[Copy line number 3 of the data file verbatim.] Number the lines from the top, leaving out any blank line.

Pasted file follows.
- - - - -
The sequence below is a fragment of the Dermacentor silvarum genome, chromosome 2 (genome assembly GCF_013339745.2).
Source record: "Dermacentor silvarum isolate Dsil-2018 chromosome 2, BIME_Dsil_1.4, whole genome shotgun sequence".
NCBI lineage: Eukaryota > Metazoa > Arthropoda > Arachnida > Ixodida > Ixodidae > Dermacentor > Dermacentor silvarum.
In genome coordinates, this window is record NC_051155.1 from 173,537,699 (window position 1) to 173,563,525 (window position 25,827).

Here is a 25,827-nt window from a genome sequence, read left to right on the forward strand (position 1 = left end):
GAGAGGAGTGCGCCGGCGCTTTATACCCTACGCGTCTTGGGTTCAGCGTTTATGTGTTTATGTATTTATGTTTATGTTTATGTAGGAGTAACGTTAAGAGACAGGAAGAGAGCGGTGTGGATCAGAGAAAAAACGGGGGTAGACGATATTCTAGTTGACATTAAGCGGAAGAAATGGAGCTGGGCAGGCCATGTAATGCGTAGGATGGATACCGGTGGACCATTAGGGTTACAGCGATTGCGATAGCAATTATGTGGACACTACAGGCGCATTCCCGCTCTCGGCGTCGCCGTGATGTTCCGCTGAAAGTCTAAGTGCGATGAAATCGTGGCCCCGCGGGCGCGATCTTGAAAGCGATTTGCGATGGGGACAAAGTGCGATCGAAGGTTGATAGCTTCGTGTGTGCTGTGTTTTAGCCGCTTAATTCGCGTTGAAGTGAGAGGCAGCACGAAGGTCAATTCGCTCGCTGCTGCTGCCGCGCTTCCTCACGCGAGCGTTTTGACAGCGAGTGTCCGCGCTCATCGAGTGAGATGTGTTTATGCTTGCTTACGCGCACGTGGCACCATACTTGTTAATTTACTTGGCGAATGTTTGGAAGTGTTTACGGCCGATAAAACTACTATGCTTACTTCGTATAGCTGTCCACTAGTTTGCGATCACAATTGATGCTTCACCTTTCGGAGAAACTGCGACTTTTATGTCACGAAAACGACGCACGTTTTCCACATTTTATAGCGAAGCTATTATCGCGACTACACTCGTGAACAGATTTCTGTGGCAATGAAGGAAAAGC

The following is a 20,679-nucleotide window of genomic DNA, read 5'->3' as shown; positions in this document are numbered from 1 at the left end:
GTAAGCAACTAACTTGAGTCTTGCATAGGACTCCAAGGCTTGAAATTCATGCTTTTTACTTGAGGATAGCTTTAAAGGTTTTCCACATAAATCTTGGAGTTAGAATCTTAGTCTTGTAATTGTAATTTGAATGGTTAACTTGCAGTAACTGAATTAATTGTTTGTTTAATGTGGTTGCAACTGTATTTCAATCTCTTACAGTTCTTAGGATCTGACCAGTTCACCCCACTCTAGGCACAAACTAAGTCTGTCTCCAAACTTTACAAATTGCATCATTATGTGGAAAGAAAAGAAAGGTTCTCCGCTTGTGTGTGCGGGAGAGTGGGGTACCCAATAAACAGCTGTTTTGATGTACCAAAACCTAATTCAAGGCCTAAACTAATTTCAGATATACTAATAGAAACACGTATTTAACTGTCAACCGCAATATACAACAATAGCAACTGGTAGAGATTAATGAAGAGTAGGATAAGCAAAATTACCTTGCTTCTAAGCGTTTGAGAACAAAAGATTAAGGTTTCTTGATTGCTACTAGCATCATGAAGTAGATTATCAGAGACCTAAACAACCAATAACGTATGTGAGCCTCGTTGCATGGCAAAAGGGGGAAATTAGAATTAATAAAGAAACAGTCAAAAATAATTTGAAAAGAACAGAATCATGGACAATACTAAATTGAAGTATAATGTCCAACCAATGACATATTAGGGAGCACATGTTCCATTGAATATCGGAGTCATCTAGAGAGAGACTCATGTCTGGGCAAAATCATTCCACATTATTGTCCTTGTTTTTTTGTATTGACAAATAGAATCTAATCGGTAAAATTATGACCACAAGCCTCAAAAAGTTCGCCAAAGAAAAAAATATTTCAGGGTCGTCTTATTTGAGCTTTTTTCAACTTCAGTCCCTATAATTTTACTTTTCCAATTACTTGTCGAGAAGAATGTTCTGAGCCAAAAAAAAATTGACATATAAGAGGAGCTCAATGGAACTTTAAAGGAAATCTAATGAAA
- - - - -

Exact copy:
NCBI lineage: Eukaryota > Metazoa > Arthropoda > Arachnida > Ixodida > Ixodidae > Dermacentor > Dermacentor silvarum.